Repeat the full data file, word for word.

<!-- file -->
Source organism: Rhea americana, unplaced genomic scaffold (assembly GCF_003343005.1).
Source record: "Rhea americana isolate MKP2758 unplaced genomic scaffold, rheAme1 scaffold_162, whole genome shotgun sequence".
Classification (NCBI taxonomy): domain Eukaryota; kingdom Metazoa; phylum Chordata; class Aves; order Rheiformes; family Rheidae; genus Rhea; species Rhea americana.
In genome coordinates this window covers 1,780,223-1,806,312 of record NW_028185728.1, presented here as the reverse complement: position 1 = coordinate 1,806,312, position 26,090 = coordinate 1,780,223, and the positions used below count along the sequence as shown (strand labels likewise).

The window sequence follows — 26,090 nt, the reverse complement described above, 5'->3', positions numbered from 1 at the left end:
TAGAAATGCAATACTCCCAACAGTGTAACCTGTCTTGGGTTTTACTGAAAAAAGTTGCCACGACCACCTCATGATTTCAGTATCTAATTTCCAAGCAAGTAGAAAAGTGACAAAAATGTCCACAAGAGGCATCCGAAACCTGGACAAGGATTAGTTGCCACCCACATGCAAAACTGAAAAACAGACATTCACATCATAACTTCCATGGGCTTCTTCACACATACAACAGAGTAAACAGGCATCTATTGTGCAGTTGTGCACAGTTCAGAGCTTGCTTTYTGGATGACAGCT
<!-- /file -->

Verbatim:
Source organism: Rhea americana, unplaced genomic scaffold (assembly GCF_003343005.1).
Source record: "Rhea americana isolate MKP2758 unplaced genomic scaffold, rheAme1 scaffold_162, whole genome shotgun sequence".
Classification (NCBI taxonomy): domain Eukaryota; kingdom Metazoa; phylum Chordata; class Aves; order Rheiformes; family Rheidae; genus Rhea; species Rhea americana.
In genome coordinates this window covers 1,780,223-1,806,312 of record NW_028185728.1, presented here as the reverse complement: position 1 = coordinate 1,806,312, position 26,090 = coordinate 1,780,223, and the positions used below count along the sequence as shown (strand labels likewise).

The window sequence follows — 26,090 nt, the reverse complement described above, 5'->3', positions numbered from 1 at the left end:
TAGAAATGCAATACTCCCAACAGTGTAACCTGTCTTGGGTTTTACTGAAAAAAGTTGCCACGACCACCTCATGATTTCAGTATCTAATTTCCAAGCAAGTAGAAAAGTGACAAAAATGTCCACAAGAGGCATCCGAAACCTGGACAAGGATTAGTTGCCACCCACATGCAAAACTGAAAAACAGACATTCACATCATAACTTCCATGGGCTTCTTCACACATACAACAGAGTAAACAGGCATCTATTGTGCAGTTGTGCACAGTTCAGAGCTTGCTTTYTGGATGACAGCT